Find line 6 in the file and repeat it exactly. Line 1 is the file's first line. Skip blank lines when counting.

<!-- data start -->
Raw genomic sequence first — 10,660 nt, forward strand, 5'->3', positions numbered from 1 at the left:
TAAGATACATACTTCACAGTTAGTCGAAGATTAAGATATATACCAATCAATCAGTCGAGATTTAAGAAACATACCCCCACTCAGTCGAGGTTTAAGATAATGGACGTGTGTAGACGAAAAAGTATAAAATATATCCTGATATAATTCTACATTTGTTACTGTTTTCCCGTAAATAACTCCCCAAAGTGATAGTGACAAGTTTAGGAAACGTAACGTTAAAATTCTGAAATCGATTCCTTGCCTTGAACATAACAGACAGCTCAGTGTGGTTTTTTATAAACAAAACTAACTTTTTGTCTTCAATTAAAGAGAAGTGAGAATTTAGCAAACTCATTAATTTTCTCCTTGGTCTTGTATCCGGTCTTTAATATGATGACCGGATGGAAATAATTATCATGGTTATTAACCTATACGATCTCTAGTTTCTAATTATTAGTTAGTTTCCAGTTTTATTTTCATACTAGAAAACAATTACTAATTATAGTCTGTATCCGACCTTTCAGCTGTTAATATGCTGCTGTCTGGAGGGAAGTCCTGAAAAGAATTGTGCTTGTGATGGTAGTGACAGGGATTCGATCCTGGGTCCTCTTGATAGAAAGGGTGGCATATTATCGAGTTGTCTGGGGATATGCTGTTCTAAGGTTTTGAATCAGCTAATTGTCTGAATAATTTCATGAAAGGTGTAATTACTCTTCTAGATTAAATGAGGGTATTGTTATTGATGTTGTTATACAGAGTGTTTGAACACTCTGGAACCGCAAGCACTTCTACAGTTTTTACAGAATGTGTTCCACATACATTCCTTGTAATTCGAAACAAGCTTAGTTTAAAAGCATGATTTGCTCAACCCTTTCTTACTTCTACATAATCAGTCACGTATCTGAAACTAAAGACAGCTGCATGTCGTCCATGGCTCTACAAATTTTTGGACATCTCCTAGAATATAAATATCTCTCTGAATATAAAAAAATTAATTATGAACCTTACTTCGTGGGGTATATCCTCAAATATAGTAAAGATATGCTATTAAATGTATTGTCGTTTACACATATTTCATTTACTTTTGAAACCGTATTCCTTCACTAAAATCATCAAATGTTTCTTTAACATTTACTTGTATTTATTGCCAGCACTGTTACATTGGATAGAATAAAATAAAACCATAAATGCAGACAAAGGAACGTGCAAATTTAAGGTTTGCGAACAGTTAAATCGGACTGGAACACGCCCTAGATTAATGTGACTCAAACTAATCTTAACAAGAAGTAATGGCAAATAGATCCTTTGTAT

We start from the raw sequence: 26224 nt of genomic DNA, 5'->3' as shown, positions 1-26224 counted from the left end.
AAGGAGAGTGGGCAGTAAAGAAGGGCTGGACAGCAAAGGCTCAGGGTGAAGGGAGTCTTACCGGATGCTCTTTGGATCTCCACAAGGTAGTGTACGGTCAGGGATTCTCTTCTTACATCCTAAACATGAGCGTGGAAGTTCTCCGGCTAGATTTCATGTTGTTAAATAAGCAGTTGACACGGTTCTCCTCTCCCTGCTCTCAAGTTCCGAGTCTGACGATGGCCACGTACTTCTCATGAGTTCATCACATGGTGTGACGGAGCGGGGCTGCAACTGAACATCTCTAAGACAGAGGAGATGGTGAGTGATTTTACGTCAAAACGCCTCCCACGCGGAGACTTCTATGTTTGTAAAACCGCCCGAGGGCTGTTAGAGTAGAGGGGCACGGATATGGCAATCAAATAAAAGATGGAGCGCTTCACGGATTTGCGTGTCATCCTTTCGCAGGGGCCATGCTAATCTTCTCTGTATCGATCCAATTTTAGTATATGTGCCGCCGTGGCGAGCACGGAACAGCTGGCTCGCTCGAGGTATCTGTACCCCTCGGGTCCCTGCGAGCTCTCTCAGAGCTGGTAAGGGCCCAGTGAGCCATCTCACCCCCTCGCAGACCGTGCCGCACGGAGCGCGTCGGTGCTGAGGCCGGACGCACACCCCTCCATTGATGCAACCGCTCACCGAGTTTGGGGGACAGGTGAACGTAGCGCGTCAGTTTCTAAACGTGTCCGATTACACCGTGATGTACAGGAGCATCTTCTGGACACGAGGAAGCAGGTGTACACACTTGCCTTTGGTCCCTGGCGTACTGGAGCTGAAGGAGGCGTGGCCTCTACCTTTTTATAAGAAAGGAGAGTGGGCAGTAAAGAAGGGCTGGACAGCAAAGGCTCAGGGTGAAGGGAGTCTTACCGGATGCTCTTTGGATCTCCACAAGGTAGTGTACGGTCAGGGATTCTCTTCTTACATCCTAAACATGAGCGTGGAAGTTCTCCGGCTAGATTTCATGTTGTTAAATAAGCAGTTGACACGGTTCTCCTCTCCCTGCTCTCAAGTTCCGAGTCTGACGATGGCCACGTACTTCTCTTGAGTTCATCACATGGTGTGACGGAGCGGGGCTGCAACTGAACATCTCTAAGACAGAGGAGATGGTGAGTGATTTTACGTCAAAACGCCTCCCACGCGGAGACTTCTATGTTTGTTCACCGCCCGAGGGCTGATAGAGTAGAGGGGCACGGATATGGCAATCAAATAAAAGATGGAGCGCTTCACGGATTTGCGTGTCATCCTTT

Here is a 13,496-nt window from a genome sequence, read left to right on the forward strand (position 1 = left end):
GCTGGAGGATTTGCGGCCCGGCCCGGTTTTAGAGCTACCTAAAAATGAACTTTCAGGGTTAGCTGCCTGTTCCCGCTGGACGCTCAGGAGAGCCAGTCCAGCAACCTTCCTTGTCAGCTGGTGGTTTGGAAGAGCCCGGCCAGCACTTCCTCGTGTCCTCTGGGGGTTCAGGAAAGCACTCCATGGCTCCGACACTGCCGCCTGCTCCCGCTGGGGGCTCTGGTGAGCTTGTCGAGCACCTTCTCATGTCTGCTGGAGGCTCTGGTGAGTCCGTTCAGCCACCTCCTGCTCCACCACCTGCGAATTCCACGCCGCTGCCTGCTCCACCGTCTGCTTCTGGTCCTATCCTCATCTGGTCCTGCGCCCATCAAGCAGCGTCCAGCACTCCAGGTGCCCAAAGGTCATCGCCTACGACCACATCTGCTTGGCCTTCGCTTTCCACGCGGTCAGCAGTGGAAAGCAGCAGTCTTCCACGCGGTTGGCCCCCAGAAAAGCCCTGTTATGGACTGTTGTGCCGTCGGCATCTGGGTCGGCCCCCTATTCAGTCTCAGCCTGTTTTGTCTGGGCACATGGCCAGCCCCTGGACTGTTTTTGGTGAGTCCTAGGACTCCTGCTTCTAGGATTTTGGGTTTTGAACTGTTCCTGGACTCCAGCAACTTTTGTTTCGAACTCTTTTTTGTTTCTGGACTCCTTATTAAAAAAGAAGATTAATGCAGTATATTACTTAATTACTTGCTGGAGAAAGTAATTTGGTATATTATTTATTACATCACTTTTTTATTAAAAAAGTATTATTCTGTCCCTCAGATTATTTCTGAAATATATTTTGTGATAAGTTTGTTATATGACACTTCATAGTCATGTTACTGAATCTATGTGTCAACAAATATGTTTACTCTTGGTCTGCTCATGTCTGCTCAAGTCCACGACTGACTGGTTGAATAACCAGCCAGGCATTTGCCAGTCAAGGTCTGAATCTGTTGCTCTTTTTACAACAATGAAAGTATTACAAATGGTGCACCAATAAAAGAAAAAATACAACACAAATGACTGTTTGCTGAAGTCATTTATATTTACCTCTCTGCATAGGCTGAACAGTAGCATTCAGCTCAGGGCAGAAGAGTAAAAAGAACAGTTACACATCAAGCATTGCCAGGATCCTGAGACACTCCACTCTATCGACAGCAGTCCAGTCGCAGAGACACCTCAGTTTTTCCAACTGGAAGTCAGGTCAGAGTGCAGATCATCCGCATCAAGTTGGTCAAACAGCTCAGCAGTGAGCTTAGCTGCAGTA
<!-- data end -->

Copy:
GCTGGAGGATTTGCGGCCCGGCCCGGTTTTAGAGCTACCTAAAAATGAACTTTCAGGGTTAGCTGCCTGTTCCCGCTGGACGCTCAGGAGAGCCAGTCCAGCAACCTTCCTTGTCAGCTGGTGGTTTGGAAGAGCCCGGCCAGCACTTCCTCGTGTCCTCTGGGGGTTCAGGAAAGCACTCCATGGCTCCGACACTGCCGCCTGCTCCCGCTGGGGGCTCTGGTGAGCTTGTCGAGCACCTTCTCATGTCTGCTGGAGGCTCTGGTGAGTCCGTTCAGCCACCTCCTGCTCCACCACCTGCGAATTCCACGCCGCTGCCTGCTCCACCGTCTGCTTCTGGTCCTATCCTCATCTGGTCCTGCGCCCATCAAGCAGCGTCCAGCACTCCAGGTGCCCAAAGGTCATCGCCTACGACCACATCTGCTTGGCCTTCGCTTTCCACGCGGTCAGCAGTGGAAAGCAGCAGTCTTCCACGCGGTTGGCCCCCAGAAAAGCCCTGTTATGGACTGTTGTGCCGTCGGCATCTGGGTCGGCCCCCTATTCAGTCTCAGCCTGTTTTGTCTGGGCACATGGCCAGCCCCTGGACTGTTTTTGGTGAGTCCTAGGACTCCTGCTTCTAGGATTTTGGGTTTTGAACTGTTCCTGGACTCCAGCAACTTTTGTTTCGAACTCTTTTTTGTTTCTGGACTCCTTATTAAAAAAGAAGATTAATGCAGTATATTACTTAATTACTTGCTGGAGAAAGTAATTTGGTATATTATTTATTACATCACTTTTTTATTAAAAAAGTATTATTCTGTCCCTCAGATTATTTCTGAAATATATTTTGTGATAAGTTTGTTATATGACACTTCATAGTCATGTTACTGAATCTATGTGTCAACAAATATGTTTACTCTTGGTCTGCTCATGTCTGCTCAAGTCCACGACTGACTGGTTGAATAACCAGCCAGGCATTTGCCAGTCAAGGTCTGAATCTGTTGCTCTTTTTACAACAATGAAAGTATTACAAATGGTGCACCAATAAAAGAAAAAATACAACACAAATGACTGTTTGCTGAAGTCATTTATATTTACCTCTCTGCATAGGCTGAACAGTAGCATTCAGCTCAGGGCAGAAGAGTAAAAAGAACAGTTACACATCAAGCATTGCCAGGATCCTGAGACACTCCACTCTATCGACAGCAGTCCAGTCGCAGAGACACCTCAGTTTTTCCAACTGGAAGTCAGGTCAGAGTGCAGATCATCCGCATCAAGTTGGTCAAACAGCTCAGCAGTGAGCTTAGCTGCAGTA